Newborn Twins from Prehistoric Mainland Southeast Asia: Birth, Death and Personhood
Halcrow, Sian, Tayles, Nancy, Inglis, Raelene, Higham, Charles, Antiquity
Worldwide, twins have special social significance, and, as such, are often integral to social and cultural systems of belief. This paper outlines a method for identifying the occurrence of twin burials in archaeological contexts, using an approach that incorporates both the biological and archaeological evidence within a social theoretical framework for understanding their significance in past societies. The approach examines age-at-death using long bone lengths, archaeological evidence for whether or not infants were buried simultaneously, and mortuary ritual data to infer social information.
Using these methods we present evidence of the rare occurrence of at least two, and possibly four, sets of burials containing newborn twins from the prehistoric site of Khok Phanom Di in south-east Thailand. Although the twins' burial rites were generally consistent with the normal burial context for infants at this site, their bodies were differently placed, indicating their special status in the community.
Twins as a special category of being
Multiple births are significant to families and communities on a number of levels. They entail additional physical care and subsistence requirements from their families and the wider social group (Granzberg 1973; Ball & Hill 1996). Just as most societies have a social age category for infants based, in part, on their fragility and susceptibility to morbidity and death, especially around birth (Halcrow & Tayles 2008, 2011), there is a heightened awareness of vulnerability of multiple births to mortality and morbidity (Pector 2002). This greater vulnerability is documented in the medical literature today (Kiely 1990; Martin & Park 1999). Monozygotic ('identical') twins also have a higher rate of congenital abnormalities than singletons or dizygotic ('non-identical') twins (Schinzel et al. 1979). Related to the recognition of the vulnerability and their impact on caregivers, as well as the relative rarity of human twins, cross-culturally multiple births are considered as special, a class apart from the norm (Corney 1975; Stewart 2000). There is a range of social and cultural responses to twin birth, from being considered a misfortune or dangerous, or taboo, to being revered and a sign of good fortune (Chappel 1974; Corney 1975; Ball & Hill 1996: 856; Stewart 2000; Pector 2002). These different social responses are illustrated in the diverse birth rituals as well as burial and mourning practices for twins observed among different cultures (Goldschmidt 1973; Pector 2002). While there is diversity in responses to human twins among different societies, one unifying factor is the recognition of their special status, and central place in social and cultural rituals and customs (Stewart 2000; Pector 2002). Consequently, the recognition and interpretation of these burials may reveal factors of social and cultural significance to past communities.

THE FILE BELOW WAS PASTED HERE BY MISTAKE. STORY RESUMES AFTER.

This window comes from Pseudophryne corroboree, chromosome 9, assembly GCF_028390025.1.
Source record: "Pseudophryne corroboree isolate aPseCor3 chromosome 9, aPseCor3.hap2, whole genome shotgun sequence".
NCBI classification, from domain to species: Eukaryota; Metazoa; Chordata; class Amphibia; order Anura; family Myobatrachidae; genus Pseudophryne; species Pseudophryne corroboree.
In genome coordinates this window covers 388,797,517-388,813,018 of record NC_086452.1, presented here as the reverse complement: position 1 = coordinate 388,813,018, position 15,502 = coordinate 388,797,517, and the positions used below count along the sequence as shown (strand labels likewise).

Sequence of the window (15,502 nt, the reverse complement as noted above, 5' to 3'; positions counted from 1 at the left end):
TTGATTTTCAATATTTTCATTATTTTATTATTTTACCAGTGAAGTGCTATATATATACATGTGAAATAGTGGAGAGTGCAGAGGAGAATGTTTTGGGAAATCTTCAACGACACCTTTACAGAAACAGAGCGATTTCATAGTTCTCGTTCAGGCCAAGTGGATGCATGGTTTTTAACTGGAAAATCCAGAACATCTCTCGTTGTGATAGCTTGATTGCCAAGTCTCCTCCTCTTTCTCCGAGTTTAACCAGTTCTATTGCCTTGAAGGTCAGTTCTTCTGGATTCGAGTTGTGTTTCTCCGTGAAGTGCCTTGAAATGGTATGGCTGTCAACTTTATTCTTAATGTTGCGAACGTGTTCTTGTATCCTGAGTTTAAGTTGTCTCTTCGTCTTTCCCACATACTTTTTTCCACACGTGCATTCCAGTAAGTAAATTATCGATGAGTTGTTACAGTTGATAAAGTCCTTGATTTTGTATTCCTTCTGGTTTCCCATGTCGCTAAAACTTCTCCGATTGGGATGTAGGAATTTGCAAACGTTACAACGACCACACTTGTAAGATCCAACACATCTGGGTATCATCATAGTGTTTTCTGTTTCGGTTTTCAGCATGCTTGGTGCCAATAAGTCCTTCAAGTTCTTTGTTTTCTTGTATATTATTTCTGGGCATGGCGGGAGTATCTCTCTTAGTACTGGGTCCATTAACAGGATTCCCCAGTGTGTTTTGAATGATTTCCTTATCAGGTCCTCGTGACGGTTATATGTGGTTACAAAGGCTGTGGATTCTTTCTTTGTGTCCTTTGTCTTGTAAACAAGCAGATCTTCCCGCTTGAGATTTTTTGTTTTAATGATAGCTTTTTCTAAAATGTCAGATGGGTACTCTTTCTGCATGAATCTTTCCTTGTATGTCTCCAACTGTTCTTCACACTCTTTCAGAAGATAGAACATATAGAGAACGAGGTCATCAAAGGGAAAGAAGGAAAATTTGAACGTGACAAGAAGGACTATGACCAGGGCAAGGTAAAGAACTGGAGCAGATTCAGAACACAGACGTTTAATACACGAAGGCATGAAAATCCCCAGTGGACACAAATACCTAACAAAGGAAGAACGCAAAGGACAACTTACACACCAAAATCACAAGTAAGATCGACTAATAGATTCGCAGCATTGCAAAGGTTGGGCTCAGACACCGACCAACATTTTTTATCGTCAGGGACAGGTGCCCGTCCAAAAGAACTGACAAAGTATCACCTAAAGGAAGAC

Archaeological background of Khok Phanom Di
The prehistoric site of Khok Phanom Di is a high mound that dominates the flood plain of the Bang Pakong River in Chonburi province, Thailand. Initially occupied in about 2000 cal BC, the site holds a commanding position on the river estuary, with easy access to the rich food resources of the mangrove shore, the river and the open sea. However, rice cultivation was ruled out by the saline conditions, and there is no evidence for agriculture or domestic animals. Seven mortuary phases (MP) were identified during the excavation (Figure 1) (Higham & Bannanurag 1990). It was during MP3B, when the sea level temporarily fell, that several significant environmental and cultural changes incorporating rice cultivation occurred (Mason 1991; Thompson 1996; Vincent 2004). At the same juncture, preserved human faeces and stomach contents examined using micromorphological criteria were found to contain the remains of cultivated rice (Thompson 1996), and the artefacts now included granite hoes and shell reaping knives also indicative of rice cultivation. …